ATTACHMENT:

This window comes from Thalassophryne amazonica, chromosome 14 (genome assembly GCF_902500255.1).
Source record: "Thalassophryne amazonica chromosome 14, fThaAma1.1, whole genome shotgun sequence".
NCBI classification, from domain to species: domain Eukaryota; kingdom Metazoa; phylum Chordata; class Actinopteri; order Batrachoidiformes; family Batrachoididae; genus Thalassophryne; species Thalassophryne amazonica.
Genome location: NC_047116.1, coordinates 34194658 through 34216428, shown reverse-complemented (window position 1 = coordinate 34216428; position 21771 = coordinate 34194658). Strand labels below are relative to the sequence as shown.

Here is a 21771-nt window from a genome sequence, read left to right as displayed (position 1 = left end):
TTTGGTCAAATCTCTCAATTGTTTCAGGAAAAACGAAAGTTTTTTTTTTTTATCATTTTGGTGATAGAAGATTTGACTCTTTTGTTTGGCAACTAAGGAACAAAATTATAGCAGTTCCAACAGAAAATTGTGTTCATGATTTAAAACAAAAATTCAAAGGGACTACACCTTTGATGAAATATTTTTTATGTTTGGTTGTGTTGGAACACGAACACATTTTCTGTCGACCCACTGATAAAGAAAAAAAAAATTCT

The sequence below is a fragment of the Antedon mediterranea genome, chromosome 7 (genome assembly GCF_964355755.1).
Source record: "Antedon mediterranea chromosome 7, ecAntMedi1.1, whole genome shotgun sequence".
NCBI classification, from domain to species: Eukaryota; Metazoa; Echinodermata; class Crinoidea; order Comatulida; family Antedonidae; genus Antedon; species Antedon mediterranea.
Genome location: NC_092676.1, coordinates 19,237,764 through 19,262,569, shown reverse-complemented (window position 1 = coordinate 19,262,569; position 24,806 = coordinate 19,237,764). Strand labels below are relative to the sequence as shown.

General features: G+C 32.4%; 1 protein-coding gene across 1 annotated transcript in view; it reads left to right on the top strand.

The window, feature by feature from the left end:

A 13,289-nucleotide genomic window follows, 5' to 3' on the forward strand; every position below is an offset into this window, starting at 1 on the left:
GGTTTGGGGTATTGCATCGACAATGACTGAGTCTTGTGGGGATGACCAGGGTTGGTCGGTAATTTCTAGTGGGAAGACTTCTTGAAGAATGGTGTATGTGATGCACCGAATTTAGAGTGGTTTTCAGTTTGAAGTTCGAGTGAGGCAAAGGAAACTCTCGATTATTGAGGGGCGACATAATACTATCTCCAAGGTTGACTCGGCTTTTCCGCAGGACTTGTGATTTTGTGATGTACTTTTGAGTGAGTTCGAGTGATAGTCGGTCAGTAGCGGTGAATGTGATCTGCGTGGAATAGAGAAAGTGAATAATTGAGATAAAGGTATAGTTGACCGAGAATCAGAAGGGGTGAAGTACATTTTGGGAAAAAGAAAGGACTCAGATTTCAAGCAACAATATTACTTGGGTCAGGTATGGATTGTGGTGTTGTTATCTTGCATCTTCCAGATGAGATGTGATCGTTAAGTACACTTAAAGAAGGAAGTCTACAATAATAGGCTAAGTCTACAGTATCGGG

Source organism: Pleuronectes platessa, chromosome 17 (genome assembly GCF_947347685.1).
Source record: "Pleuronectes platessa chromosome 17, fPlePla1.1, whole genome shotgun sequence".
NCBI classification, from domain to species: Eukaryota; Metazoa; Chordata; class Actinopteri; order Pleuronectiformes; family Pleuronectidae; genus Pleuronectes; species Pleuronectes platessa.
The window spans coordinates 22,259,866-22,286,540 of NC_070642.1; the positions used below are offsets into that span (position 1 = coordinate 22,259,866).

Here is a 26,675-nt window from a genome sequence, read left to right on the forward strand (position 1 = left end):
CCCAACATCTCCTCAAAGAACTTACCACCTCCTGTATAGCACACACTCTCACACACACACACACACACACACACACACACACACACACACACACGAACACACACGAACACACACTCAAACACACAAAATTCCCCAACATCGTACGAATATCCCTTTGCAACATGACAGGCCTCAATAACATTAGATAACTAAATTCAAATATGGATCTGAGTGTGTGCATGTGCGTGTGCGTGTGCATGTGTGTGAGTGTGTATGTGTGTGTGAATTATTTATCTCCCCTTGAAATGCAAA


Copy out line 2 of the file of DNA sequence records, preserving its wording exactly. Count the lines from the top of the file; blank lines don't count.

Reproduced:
Source record: "Thalassophryne amazonica chromosome 14, fThaAma1.1, whole genome shotgun sequence".